5. Stakeholder List: this comes down to the training of the Response Team. Organizations are often big (even for small enterprises) and depending on the organizational resource that is targeted by a cyber-attack, the stakeholder list tends to shift.
  6. Strip to the Essentials: one of the biggest problems with organization is the idea of obtaining a ‘template’ Response Plans. These are usually unwieldy and not functionable for specific organizations. The concept of “Keep It Stupid Simple” (“KISS”) is a time tested principle. Response Plans should be appropriately made.

Conclusion

Always remember, cybersecurity is an ongoing process for organization. A response plan should therefore be able to codify the following steps:

  1. Preparation and Prevention: security systems should be put in place. Codifying contingency will ensure a surviving operation even when attacked.
  2. Identification: vulnerabilities should be identified. Where actual incident is identified, an automated response of “who, what, where, why and how” documentation should be made (to identify the attacker and preserve evidence for Court Action)
  3. Containment: where a threat is detected, a Response Team should without requiring input move in to contain the threat and stop the damage from expanding.
  4. Eradication: where a threat is identified and contained, appropriate steps at removing the intrusion/malware should take place. If a back-up is used, must ensure that it is also free from infection.
  5. Recovery: a recovery plan ensuring that backup will be properly brought online should be implemented.
  6. Lesson Learnt: stopping an attack without addressing the vulnerability which enabled the attack is a wasted opportunity. Always learn and always improve. 
Jurisdictions

Solicitor, ONC Lawyers

Joshua Chu is a Litigation Solicitor qualified to practice in Hong Kong. Before becoming a lawyer, Joshua worked in the healthcare industry serving as the IT department head at a private hospital as well as overseeing their procurement operations.

Since embarking upon his legal career, his past legal experience includes representing the successful party in one of Hong Kong’s first cryptocurrency litigation cases as well as appearing before the Review Body on Bid Challenges under the World Trade Organization Government Procurement Agreement concerning a health care industry related tender.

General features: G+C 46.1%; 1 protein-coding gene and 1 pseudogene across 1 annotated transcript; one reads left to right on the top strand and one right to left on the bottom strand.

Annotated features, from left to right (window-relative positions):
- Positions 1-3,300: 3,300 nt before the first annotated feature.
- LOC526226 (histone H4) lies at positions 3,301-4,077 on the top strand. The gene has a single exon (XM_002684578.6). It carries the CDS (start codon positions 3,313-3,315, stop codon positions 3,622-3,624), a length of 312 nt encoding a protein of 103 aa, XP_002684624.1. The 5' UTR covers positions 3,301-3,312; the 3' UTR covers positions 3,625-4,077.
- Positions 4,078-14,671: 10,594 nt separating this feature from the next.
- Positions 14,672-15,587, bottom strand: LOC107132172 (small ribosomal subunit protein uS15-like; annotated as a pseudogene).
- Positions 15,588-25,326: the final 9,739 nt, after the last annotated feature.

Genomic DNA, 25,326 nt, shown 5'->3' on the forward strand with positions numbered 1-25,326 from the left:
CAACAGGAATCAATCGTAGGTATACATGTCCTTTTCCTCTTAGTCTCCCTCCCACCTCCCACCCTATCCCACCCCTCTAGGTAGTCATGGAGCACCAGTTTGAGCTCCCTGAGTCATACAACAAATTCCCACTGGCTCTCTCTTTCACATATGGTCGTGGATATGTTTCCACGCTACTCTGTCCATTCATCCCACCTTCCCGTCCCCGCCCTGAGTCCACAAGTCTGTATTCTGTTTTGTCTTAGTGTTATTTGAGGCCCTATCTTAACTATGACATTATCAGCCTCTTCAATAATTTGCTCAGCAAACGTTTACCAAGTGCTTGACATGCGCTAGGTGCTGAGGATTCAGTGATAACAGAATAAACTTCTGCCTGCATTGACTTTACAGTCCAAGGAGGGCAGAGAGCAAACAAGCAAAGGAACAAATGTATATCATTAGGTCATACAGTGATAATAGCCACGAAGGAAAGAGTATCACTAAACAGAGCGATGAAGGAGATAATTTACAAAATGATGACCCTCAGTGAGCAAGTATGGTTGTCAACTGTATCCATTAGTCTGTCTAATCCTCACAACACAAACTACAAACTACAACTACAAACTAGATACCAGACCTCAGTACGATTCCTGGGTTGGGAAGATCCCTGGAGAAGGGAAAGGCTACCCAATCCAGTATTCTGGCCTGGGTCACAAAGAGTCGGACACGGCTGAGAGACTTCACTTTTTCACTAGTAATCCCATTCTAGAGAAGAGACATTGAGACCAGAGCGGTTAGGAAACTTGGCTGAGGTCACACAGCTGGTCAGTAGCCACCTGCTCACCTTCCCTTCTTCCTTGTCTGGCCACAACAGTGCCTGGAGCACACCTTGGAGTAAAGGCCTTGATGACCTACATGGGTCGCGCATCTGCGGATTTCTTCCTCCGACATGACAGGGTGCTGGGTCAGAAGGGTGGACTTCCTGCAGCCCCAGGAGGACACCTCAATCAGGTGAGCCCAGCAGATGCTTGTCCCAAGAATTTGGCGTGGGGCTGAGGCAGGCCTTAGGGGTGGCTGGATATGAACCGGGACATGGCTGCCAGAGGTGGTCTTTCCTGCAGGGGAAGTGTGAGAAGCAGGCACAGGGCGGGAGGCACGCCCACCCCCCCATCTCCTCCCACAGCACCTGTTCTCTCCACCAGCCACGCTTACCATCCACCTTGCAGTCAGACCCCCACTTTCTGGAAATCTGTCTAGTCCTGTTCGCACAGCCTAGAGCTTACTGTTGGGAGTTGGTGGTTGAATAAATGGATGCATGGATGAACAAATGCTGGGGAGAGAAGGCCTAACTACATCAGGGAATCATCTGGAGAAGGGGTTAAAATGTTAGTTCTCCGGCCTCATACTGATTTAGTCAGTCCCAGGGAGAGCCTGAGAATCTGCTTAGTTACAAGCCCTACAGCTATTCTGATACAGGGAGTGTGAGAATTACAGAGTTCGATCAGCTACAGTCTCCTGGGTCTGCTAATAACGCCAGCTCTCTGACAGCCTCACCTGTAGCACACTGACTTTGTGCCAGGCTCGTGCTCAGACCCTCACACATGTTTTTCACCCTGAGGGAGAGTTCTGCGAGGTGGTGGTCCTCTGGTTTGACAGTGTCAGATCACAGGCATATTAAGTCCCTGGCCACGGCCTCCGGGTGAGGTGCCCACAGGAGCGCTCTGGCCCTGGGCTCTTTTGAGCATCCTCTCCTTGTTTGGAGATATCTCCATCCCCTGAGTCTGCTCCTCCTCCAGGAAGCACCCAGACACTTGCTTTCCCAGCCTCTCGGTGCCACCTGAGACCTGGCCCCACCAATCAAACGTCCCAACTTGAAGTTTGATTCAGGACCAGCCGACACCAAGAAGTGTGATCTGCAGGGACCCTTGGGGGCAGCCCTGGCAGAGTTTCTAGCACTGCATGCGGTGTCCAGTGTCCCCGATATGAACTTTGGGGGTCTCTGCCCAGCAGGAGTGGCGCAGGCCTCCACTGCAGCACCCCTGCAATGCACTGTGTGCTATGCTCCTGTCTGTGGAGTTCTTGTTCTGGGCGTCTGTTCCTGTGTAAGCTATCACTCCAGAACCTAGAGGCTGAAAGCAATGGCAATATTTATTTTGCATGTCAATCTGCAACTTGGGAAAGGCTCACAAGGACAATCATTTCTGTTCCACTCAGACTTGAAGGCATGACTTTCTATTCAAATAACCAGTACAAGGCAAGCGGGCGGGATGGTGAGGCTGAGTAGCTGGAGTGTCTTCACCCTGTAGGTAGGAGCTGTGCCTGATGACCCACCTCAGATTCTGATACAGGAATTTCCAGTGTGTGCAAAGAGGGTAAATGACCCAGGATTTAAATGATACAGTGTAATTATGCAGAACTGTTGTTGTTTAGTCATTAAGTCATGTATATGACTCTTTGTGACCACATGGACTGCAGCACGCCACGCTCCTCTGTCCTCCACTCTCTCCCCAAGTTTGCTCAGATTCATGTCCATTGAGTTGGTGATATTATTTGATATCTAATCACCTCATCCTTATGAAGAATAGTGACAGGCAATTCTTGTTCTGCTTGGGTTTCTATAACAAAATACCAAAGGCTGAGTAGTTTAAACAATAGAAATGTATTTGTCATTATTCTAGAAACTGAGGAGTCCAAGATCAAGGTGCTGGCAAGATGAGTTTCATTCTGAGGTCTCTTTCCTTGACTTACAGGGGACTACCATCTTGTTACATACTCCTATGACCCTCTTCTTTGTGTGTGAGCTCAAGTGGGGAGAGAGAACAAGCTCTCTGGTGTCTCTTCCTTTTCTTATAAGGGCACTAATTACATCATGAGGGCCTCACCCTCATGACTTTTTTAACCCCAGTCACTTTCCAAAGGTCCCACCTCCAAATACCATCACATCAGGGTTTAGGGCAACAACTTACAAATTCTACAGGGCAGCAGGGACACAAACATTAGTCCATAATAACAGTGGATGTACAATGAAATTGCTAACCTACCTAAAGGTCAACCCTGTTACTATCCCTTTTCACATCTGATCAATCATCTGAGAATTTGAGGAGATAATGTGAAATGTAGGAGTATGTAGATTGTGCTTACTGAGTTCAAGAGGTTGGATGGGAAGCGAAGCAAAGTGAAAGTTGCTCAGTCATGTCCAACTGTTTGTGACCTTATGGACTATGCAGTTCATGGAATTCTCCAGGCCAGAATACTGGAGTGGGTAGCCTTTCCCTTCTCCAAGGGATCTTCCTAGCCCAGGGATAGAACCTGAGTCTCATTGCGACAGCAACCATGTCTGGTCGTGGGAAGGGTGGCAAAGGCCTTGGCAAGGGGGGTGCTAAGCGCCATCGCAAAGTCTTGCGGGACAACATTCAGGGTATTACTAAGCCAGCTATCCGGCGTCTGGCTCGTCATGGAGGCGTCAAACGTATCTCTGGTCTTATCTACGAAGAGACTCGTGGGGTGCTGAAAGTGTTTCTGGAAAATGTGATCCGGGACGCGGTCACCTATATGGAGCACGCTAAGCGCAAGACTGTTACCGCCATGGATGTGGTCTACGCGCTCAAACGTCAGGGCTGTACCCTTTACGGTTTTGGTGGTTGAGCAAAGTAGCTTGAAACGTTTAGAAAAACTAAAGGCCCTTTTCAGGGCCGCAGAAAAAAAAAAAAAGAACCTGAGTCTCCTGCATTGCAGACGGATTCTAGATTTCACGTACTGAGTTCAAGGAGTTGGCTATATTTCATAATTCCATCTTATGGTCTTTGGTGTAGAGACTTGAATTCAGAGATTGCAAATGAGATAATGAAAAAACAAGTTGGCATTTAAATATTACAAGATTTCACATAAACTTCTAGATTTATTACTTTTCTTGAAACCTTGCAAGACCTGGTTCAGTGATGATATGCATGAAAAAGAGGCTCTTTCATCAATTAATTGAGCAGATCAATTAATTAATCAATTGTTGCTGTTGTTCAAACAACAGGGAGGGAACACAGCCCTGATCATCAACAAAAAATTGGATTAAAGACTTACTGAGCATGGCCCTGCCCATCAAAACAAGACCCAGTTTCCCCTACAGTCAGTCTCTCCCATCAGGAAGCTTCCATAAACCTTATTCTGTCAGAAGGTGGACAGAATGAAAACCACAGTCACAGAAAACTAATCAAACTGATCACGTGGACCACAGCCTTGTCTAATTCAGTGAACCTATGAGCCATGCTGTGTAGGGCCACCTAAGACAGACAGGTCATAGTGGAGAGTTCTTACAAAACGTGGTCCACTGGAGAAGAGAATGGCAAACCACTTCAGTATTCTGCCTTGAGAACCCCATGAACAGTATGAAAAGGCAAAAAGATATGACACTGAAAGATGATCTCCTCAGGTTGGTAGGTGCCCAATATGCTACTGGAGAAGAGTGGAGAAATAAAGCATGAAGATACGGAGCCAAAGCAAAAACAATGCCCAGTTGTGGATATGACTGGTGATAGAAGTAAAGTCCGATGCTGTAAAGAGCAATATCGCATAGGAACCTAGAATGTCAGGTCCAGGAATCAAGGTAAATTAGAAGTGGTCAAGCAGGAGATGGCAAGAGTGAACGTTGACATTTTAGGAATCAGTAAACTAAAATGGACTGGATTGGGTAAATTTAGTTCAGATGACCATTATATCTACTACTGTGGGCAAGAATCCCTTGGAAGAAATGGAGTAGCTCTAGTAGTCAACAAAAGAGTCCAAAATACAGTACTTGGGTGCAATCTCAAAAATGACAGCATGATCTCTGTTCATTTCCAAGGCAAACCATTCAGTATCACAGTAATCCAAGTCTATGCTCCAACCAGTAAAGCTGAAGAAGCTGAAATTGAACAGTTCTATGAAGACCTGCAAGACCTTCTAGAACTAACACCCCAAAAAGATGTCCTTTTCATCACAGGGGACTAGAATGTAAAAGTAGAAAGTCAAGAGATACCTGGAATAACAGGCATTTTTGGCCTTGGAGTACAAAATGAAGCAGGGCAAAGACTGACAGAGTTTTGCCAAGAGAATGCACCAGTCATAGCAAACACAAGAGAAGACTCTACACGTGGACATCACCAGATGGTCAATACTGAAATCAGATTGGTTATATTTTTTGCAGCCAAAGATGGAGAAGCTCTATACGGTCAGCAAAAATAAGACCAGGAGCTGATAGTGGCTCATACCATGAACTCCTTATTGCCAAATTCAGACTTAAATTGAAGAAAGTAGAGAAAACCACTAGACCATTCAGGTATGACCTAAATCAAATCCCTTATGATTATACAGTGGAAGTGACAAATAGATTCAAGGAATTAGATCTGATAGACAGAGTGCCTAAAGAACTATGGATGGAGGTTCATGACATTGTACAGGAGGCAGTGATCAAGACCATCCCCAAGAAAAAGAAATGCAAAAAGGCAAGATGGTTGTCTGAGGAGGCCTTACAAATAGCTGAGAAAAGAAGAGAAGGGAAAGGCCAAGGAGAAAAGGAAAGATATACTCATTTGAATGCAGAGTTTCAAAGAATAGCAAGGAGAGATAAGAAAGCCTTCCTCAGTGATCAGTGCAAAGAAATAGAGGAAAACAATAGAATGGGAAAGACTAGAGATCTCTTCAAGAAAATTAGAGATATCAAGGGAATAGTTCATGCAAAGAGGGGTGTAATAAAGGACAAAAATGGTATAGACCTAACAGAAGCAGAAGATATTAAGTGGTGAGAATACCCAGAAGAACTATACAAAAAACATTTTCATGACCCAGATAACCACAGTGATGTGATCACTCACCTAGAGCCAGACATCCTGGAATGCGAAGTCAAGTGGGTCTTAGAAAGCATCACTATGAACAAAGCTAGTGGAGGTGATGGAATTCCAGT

Today, Joshua’s practice is mainly focused in the field of dispute resolution and technology law.

Aside from his legal practice, Joshua is currently also a Senior Consultant with a regulatory consulting firm which had been founded by ex-SFC Regulators as well as being a management consultant for the Korean Blockchain Centre.

Partner, Ravenscroft & Schmierer, Hong Kong

Anna is a Hong Kong qualified lawyer and is responsible as a partner at Ravenscroft & Schmierer for the commercial litigation department. Aside from her legal background, Anna is also an advisor to the Ohkims Blockchain Centre in South Korea and Hong Kong qualified lawyer and a regulatory consultant specialized in IT control and compliance.  

Before starting her practice as a lawyer, Anna worked closely with the United States Patent and Trademark Office (USPTO) and US Food and Drug Administration (FDA) on intellectual property and FDA regulatory matters. 

​Since embarking on her legal career, Anna was part of the team that defended a party in Hong Kong High Court proceedings involving the jurisdiction’s first cryptocurrency cases where she leveraged her science and engineering skills extensively to help improve her client’s case’s position. This feat was repeated again shortly after when Anna again leveraged her science background in a healthcare-related tender dispute. 

​Today, Anna is proactively working on various Distributed Ledger Technology related projects where she combines her love for science and technology together with the logic behind regulatory framework.